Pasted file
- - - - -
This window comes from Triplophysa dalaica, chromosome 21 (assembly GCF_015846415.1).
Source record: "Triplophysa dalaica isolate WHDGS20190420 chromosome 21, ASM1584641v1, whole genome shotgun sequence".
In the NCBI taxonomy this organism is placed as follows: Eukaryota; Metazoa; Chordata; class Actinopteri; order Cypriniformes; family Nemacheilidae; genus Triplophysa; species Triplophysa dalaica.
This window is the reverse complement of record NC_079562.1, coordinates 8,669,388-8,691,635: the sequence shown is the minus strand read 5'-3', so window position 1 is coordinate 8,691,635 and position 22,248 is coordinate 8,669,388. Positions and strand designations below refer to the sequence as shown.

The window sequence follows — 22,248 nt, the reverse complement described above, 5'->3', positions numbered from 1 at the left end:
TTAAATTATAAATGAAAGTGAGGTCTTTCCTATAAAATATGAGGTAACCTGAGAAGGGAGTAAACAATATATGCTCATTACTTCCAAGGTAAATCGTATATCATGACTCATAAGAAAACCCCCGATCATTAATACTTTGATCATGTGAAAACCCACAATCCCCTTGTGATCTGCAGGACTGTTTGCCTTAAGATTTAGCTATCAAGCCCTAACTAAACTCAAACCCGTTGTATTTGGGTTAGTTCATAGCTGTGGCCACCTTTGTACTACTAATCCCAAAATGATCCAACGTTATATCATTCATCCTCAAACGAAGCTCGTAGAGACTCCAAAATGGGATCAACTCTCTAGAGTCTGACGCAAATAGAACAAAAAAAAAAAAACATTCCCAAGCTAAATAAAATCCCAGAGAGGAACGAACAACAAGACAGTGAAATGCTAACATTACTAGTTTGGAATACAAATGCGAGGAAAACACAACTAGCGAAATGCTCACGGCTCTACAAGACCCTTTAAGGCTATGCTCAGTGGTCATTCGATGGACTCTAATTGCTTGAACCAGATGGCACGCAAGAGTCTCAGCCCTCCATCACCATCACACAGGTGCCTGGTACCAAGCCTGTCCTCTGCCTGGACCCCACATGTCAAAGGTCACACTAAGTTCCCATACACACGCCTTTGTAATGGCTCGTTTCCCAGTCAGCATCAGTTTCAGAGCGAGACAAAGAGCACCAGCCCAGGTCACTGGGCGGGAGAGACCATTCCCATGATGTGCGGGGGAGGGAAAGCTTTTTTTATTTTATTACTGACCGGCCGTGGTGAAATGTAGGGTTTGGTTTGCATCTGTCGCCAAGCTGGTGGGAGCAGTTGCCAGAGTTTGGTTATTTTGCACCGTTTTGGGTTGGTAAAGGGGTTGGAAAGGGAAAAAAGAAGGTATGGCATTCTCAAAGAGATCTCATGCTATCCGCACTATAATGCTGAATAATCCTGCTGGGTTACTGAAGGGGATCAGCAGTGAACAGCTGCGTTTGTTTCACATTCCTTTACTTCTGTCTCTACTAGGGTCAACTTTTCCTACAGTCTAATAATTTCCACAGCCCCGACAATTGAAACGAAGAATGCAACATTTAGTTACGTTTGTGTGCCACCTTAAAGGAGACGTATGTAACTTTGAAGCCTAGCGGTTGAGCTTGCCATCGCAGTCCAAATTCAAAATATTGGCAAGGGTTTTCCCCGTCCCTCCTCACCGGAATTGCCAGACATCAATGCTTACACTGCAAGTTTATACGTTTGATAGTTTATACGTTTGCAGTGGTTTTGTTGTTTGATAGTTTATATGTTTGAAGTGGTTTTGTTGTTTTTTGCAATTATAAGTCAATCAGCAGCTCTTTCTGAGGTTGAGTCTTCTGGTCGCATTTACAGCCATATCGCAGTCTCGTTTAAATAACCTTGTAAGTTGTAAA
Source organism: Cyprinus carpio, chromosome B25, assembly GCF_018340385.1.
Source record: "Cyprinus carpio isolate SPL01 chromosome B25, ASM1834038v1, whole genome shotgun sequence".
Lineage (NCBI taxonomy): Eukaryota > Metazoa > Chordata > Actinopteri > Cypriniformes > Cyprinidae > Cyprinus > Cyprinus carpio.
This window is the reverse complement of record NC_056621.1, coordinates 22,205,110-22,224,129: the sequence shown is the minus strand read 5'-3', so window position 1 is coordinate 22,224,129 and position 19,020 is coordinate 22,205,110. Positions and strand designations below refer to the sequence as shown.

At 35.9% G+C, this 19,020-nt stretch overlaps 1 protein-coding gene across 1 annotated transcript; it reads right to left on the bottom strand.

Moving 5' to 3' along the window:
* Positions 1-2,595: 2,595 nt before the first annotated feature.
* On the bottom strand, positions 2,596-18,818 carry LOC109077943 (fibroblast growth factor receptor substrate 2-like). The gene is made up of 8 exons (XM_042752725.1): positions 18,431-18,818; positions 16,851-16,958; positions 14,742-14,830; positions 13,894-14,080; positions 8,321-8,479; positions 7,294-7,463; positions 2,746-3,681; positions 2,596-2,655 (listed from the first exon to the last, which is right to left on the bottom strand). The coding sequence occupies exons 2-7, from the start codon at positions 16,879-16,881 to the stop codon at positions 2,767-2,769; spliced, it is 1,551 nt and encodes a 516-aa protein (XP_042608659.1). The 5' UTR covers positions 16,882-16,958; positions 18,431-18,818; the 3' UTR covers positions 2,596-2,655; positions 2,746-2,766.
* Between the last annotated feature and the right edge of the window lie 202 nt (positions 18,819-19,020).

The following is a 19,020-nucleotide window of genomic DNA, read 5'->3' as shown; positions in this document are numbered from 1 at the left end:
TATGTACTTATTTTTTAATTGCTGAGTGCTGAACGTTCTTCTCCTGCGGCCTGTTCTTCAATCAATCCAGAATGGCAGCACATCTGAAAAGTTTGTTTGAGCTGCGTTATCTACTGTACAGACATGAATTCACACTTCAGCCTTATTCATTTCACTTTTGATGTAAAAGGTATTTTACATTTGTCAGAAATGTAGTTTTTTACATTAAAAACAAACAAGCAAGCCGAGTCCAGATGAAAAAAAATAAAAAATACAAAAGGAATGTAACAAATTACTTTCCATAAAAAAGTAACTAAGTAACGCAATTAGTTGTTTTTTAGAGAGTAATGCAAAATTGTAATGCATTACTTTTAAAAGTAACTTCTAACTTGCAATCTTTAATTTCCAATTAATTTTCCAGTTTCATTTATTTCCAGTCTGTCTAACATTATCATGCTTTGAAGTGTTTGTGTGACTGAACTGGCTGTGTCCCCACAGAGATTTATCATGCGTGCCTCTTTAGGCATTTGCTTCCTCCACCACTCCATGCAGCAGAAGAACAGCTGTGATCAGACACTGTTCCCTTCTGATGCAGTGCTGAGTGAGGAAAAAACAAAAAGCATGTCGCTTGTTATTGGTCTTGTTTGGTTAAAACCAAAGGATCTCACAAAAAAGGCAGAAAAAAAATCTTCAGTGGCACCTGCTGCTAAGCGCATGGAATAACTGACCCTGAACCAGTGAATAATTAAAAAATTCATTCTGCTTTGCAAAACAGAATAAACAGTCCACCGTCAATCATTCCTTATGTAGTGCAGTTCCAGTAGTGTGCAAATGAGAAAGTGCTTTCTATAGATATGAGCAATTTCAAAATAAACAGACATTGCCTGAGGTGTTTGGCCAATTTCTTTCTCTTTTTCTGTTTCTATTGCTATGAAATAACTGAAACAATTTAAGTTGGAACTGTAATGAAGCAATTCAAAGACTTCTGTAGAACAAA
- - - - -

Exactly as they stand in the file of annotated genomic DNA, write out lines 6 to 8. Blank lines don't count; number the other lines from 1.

TTAAATTATAAATGAAAGTGAGGTCTTTCCTATAAAATATGAGGTAACCTGAGAAGGGAGTAAACAATATATGCTCATTACTTCCAAGGTAAATCGTATATCATGACTCATAAGAAAACCCCCGATCATTAATACTTTGATCATGTGAAAACCCACAATCCCCTTGTGATCTGCAGGACTGTTTGCCTTAAGATTTAGCTATCAAGCCCTAACTAAACTCAAACCCGTTGTATTTGGGTTAGTTCATAGCTGTGGCCACCTTTGTACTACTAATCCCAAAATGATCCAACGTTATATCATTCATCCTCAAACGAAGCTCGTAGAGACTCCAAAATGGGATCAACTCTCTAGAGTCTGACGCAAATAGAACAAAAAAAAAAAAACATTCCCAAGCTAAATAAAATCCCAGAGAGGAACGAACAACAAGACAGTGAAATGCTAACATTACTAGTTTGGAATACAAATGCGAGGAAAACACAACTAGCGAAATGCTCACGGCTCTACAAGACCCTTTAAGGCTATGCTCAGTGGTCATTCGATGGACTCTAATTGCTTGAACCAGATGGCACGCAAGAGTCTCAGCCCTCCATCACCATCACACAGGTGCCTGGTACCAAGCCTGTCCTCTGCCTGGACCCCACATGTCAAAGGTCACACTAAGTTCCCATACACACGCCTTTGTAATGGCTCGTTTCCCAGTCAGCATCAGTTTCAGAGCGAGACAAAGAGCACCAGCCCAGGTCACTGGGCGGGAGAGACCATTCCCATGATGTGCGGGGGAGGGAAAGCTTTTTTTATTTTATTACTGACCGGCCGTGGTGAAATGTAGGGTTTGGTTTGCATCTGTCGCCAAGCTGGTGGGAGCAGTTGCCAGAGTTTGGTTATTTTGCACCGTTTTGGGTTGGTAAAGGGGTTGGAAAGGGAAAAAAGAAGGTATGGCATTCTCAAAGAGATCTCATGCTATCCGCACTATAATGCTGAATAATCCTGCTGGGTTACTGAAGGGGATCAGCAGTGAACAGCTGCGTTTGTTTCACATTCCTTTACTTCTGTCTCTACTAGGGTCAACTTTTCCTACAGTCTAATAATTTCCACAGCCCCGACAATTGAAACGAAGAATGCAACATTTAGTTACGTTTGTGTGCCACCTTAAAGGAGACGTATGTAACTTTGAAGCCTAGCGGTTGAGCTTGCCATCGCAGTCCAAATTCAAAATATTGGCAAGGGTTTTCCCCGTCCCTCCTCACCGGAATTGCCAGACATCAATGCTTACACTGCAAGTTTATACGTTTGATAGTTTATACGTTTGCAGTGGTTTTGTTGTTTGATAGTTTATATGTTTGAAGTGGTTTTGTTGTTTTTTGCAATTATAAGTCAATCAGCAGCTCTTTCTGAGGTTGAGTCTTCTGGTCGCATTTACAGCCATATCGCAGTCTCGTTTAAATAACCTTGTAAGTTGTAAA
Source organism: Cyprinus carpio, chromosome B25, assembly GCF_018340385.1.
Source record: "Cyprinus carpio isolate SPL01 chromosome B25, ASM1834038v1, whole genome shotgun sequence".